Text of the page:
He viewed them quizzically with jerks of head,
As if to ask, ‘Why don’t you make some motion?
Or give some sign of life? Because you can’t.
I doubt if you’re as living as you look.”
Thus till he had them almost feeling dared
To stretch a proffering hand — and a spell-breaking.
Then he too passed unscared along the wall.
Two had seen two, whichever side you spoke from.
‘This must be all.’ It was all. Still they stood,
A great wave from it going over them,
As if the earth in one unlooked-for favour
Had made them certain earth returned their love.

Robert Frost

Solitary Tree and Sun Fog

Solitary tree and the sun appearing as a disk through the fog. Although the fog was moving rapidly to the south (to the right of frame) it gave the impression that the sun was traveling at a high rate of speed northwards until the tree, motionless, reined it in. I could have watched it, mesmerizingly, four an hour. But standing in the road, entranced by this scene was not a good idea. Thanks for looking. G

Solitary Tree and Sun through the Fog

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Ojo Sarco, High Road To Taos

Ojo Sarco Valley church on the High Road to Taos. Surrounded by the tops of the colorful cottonwoods with a backdrop of the juniper and piñon hills and the snow covered Jicarita Peak. It was a splendid time to visit this area just after the first snowfall. Thanks for looking. G

Ojo Sarco, High Road to Taos

Morning Clouds San Cristobal, NM

Morning clouds rising over an old adobe home, cottonwoods and the national forest, in the San Cristobal Valley, NM. I went out to watch the moon set across the plateau. I decided to drive up into the foothills for a better view and found this scene in the valley. The moon had vanished into the clouds on the western horizon. This was the payoff. Thanks for looking. G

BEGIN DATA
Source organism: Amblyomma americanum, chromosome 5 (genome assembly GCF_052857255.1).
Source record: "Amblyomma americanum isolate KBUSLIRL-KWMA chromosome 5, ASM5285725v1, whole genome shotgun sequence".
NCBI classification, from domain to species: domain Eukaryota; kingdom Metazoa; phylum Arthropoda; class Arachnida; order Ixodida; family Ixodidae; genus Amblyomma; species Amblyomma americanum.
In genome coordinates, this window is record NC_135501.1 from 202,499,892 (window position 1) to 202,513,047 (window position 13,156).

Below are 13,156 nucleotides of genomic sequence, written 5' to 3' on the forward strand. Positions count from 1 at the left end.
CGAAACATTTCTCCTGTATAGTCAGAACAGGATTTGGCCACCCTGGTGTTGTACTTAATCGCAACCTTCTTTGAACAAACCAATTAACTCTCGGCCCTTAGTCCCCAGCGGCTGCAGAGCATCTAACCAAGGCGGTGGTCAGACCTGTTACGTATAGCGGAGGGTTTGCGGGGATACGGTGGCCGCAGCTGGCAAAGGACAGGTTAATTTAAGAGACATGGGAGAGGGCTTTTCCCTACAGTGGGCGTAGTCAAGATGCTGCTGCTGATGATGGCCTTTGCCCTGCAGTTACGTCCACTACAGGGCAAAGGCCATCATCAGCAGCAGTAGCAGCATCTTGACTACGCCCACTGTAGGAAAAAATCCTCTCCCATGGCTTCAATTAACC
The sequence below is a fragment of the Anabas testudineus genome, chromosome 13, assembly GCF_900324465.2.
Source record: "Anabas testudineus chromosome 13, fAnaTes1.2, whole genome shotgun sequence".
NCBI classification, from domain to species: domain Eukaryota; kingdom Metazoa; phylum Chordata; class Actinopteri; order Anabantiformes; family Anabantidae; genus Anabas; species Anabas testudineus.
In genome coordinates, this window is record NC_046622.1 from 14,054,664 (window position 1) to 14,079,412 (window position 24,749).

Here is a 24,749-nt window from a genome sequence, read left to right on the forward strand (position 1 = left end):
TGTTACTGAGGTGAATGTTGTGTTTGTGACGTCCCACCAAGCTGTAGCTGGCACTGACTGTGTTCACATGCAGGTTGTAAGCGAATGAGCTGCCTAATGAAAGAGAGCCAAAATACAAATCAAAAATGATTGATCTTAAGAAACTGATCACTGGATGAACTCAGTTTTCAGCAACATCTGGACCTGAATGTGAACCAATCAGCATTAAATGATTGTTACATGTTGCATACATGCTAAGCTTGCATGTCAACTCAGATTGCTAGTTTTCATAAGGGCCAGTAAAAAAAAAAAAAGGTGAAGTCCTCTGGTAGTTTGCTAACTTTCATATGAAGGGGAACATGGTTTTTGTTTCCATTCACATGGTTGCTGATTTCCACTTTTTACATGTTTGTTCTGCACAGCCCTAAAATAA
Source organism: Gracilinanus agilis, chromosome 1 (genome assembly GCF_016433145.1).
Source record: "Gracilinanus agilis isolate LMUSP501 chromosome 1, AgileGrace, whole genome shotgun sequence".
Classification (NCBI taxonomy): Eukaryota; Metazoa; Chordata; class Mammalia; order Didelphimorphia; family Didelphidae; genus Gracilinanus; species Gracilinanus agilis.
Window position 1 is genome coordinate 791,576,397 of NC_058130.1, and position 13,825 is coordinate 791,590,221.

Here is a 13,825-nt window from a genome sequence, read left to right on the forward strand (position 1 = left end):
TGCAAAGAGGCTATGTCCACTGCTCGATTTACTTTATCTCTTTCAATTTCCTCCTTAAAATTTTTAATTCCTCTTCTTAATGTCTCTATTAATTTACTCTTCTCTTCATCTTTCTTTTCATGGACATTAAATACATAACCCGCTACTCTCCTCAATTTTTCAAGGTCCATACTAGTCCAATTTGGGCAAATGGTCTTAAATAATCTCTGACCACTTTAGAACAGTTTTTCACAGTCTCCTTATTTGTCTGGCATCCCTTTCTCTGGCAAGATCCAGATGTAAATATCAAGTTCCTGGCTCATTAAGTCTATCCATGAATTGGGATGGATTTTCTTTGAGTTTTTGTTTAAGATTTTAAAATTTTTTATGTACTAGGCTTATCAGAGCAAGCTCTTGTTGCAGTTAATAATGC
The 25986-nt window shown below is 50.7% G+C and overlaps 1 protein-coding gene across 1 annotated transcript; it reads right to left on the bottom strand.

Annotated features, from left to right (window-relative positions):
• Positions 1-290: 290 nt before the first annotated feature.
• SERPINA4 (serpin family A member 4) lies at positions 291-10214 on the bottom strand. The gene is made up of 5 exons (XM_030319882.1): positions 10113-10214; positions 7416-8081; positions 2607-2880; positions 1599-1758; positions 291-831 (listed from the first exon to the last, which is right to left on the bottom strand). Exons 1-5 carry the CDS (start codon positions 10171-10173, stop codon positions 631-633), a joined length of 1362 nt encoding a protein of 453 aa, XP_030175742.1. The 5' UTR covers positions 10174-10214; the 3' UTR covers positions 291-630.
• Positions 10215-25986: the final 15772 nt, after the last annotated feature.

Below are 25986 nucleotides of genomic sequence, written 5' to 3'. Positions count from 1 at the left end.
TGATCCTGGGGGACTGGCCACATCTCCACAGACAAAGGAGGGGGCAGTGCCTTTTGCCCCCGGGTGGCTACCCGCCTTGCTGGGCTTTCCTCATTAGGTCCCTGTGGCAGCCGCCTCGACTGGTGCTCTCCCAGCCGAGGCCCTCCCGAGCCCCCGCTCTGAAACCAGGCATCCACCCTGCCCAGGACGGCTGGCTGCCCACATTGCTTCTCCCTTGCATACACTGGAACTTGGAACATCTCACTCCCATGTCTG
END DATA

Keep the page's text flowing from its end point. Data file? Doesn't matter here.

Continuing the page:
Morning Clouds San Cristobal, NM

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Clearing Storm, Sangre De Cristo Mountains, NM

Clearing storm, on the Sangre de Cristo Mountains, of northern NM. I don’t have to go very far from home to see a scene like this. It’s just a short walk down to the lower acreage. After a night of rain, that continued throughout today as well, it was great to watch the lingering clouds gradually lift and work their way along the ridge lines. When a momentary shaft of sunlight lit up some of peaks, I made a few images and called it a day. Thanks for looking. G

Clearing Storm, Sangre De Cristo Mountains, NM

Forest Road In The Sangre de Cristo Mountains

Forest road in the Sangre de Cristo Mountains of northern New Mexico. Walking around this grove I saw whole epistles carved into the tree trunks. Someone’s undying this or that. Pledges for life. Who loves who and on what date. Except the trees, they have to wear this brand for a long time until the words expand into scars no longer decipherable as any language. I wonder how many trees will outlive the relationships professed to here in the woods. Thanks for looking. G


Chapel of San Cristóbal, New Mexico

Chapel San Cristobal, in the valley of San Cristobal, New Mexico. The Magpie knows a good spot when it finds it. The soft filtered sunset light attracted the Magpie and me. An evening drive through the village and foothills of the Sangre de Cristo Mountains, softens the heart and nourishes the soul. Thanks for looking. G

Chapel San Cristobal